My throat was burning, really burning. I stopped on the hill in Bogota’s Macarena village; startled at how tonsilitis can creep up on you so fast.
And then I realised. I’d swallowed a mouthful of tear gas. Rioting students at the university at the top of the hill were once again taking a pounding from police.
I sympathise with the students. I do. But they’re wrong.
It seems like forever that these youthful protestors have been tearing up our streets; fighting against tanks of police dressed like Robocop, spraying their blunt, angry graffiti and demanding that the government sits up and listens.
Kids in this country don’t want their beloved, near-free public universities turned into the mirror of their private ones – where the rich can afford higher education and the poor just have to suffer.
That’s why they hate the Law or Ley 30 reform.
Most vocal are the students from Colombia’s famous National University – that huge, crumbling (dirt cheap) institution in the west of the city. It admits students on academic prowess and has the honour of having taught and inspired greats including Nobel literature laureate Gabriel Garcia Marquez.
Except that the National University isn’t going to be so great, if the current trend continues.
This month an education consultancy called Quacquarelli Symonds published, for the first time, a league table of Latin America’s top 200 universities.
Colombia has 20 universities in the table and two in the top 10. The public National University sits at place number 9, pipped by the private university Los Andes, at number 6 on a scale measuring everything from staff-student ratios and lecturers’ qualifications to reputation and research.
Los Andes is damned expensive, too expensive, but it’s a not-for-profit university and it’s clearly using the money where it counts.
The trouble is that good universities cost money and, more to the point, good research costs money. If lecturers at your university aren’t at the cutting edge of research, what are you learning? Something from a text book?
I recently read an Economist article which pointed to some of the broader failings of Latin American universities:
“Students pay nothing, the staff are unsackable and the curriculum is old-fashioned and politicised,” it said.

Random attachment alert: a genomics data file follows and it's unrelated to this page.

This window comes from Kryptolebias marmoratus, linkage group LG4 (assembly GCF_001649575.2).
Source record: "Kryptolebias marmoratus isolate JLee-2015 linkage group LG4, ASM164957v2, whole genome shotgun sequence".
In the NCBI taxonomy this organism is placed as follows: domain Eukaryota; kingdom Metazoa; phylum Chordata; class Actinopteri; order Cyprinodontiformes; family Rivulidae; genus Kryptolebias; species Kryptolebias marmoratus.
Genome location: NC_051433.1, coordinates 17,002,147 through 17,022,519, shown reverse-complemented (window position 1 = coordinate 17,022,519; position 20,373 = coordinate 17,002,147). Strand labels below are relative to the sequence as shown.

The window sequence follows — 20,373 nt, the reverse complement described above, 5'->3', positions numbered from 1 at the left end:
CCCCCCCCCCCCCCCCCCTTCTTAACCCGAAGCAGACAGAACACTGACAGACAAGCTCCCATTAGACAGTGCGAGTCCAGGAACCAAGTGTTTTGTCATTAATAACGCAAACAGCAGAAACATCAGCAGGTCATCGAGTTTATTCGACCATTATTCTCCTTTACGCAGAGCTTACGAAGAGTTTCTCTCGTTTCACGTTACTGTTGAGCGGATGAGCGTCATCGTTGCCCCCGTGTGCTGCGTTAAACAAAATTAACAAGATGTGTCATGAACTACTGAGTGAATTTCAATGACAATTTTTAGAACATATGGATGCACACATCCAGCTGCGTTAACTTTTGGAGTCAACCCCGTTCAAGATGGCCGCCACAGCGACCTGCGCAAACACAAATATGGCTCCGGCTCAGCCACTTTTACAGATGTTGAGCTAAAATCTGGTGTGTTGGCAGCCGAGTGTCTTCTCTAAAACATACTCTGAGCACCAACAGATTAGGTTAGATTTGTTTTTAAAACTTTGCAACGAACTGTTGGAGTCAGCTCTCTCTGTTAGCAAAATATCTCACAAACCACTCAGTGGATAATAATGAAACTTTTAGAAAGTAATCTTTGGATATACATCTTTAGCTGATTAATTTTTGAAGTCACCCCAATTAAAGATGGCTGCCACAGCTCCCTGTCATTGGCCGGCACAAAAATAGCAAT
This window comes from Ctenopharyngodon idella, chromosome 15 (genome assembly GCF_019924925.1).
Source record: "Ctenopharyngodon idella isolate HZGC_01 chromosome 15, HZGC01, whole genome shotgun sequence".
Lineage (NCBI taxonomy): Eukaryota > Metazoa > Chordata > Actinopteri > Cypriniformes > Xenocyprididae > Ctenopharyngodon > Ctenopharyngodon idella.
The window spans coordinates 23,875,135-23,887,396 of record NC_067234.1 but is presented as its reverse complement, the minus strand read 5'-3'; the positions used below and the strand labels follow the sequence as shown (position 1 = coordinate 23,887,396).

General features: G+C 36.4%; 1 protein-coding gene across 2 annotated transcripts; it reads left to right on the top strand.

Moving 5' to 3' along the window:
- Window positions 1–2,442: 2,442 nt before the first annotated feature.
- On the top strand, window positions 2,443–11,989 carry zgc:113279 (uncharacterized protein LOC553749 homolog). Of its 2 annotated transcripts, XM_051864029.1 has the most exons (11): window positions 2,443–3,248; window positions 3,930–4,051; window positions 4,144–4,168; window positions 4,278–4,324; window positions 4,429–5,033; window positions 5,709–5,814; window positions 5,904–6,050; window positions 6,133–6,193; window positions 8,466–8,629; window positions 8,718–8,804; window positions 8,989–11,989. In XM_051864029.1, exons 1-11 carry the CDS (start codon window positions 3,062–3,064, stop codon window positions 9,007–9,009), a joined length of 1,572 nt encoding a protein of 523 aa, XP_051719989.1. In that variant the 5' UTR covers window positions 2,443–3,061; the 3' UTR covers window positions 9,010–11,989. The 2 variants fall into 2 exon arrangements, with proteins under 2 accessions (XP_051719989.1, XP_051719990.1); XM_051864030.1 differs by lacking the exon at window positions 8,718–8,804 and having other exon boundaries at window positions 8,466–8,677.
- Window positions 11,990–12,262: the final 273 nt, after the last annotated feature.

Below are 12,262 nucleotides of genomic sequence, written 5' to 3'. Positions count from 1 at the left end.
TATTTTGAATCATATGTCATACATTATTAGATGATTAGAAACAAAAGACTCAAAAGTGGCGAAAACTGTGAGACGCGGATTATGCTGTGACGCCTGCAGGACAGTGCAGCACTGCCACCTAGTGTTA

“Good teaching and research are not rewarded with extra funding and promotions; institutions do not lose money if their students drop out. Except in Brazil, many faculty members are part-timers without PHDs.”
If that’s really the broad situation across this continent, then it’s a disgrace.
A student climbed onto my bus this morning with the words “Say No to Law 30″ cellotaped across his hoodie. He held forth for a good 10 minutes, telling the passengers exactly who they should back in the protest.
“If we’re not careful, we’ll end up like Chile,” he mourned. I was incensed, but sadly I lacked the Spanish and energy at 6.30am to stand up and argue with him.
Chile has a problem, the students are going crazy there too. The profit-generating universities are over-priced and there is no decent student loans system. The government is starving the universities (“one of the world’s lowest levels of public funding,” the Economist says) and, to add insult to injury, students in Chile study long degrees.
But the “we’ll end up like Chile” line just doesn’t wash. Just because you start paying for your universities doesn’t mean they have to start looking to make a profit.
And everybody – including the poorest of the poor – can ‘afford’ university. They just need a decent loans system to do it and you have to hope that with a decent degree, they’ll one day make the cash to repay it.
A case in point is a friend of mine, a brilliant friend, who went to university on a spit and a promise and has just graduated to a first job that most Colombians can only dream about (he’s set to make more money per month than I did as a 27-year-old graduate with six years experience in my field)
Yet what will he repay to the university that set him up for life? Nothing. Not a bean.
And he’s not alone. A doctor friend told me the public university he attended (I won’t start naming names) is probably using the same textbooks he used 20 years ago.
“I see the old equipment they use, I have no idea what they’re even learning. I have no idea what will happen when they go out to work,” he said.
“But look at me. I went to that university. I had that education. I didn’t pay a thing for it then and I’m not paying a thing for it now.”
One thing incensing the students is the amount of money Colombian governments splash on the endless fight against the guerrilla. If they spent that money on higher education, they argue, then no-one would need to pay.
There are others who are infuriated about the prevalence of corruption. What about if more taxes went into the universities, rather than some fat politician’s back pocket?
Well, it’s sad to say but the war and the corruption are here to stay, at least for now. They’re issues for another day. But using these vices as an excuse for tolerating a stuck-in-the-mud higher education system? Frankly, it sucks.
What are you supposed to say to your children, as they stand and contemplate the ruins of your universities?
“I’m sorry son. We didn’t spend the money we needed to on these places. It was a protest, you see, against the war and corruption. I’m sure you understand.”
Young people, out of everyone, should be the ones refusing to let Colombia’s historic problems hold them back.
But, like I said, I understand. I sympathise.
Some of the treatment the students have received from police here is appalling; indeed no-one should die exercising their democratic right to protest.
Yes, the students have to riot. They have to prove to the government that they’re there and they care. They have to at least let the out-of-pocket future generations know they ‘gave it a go’.
But the sad truth is they’re rioting for themselves – not for the universities they care so much about.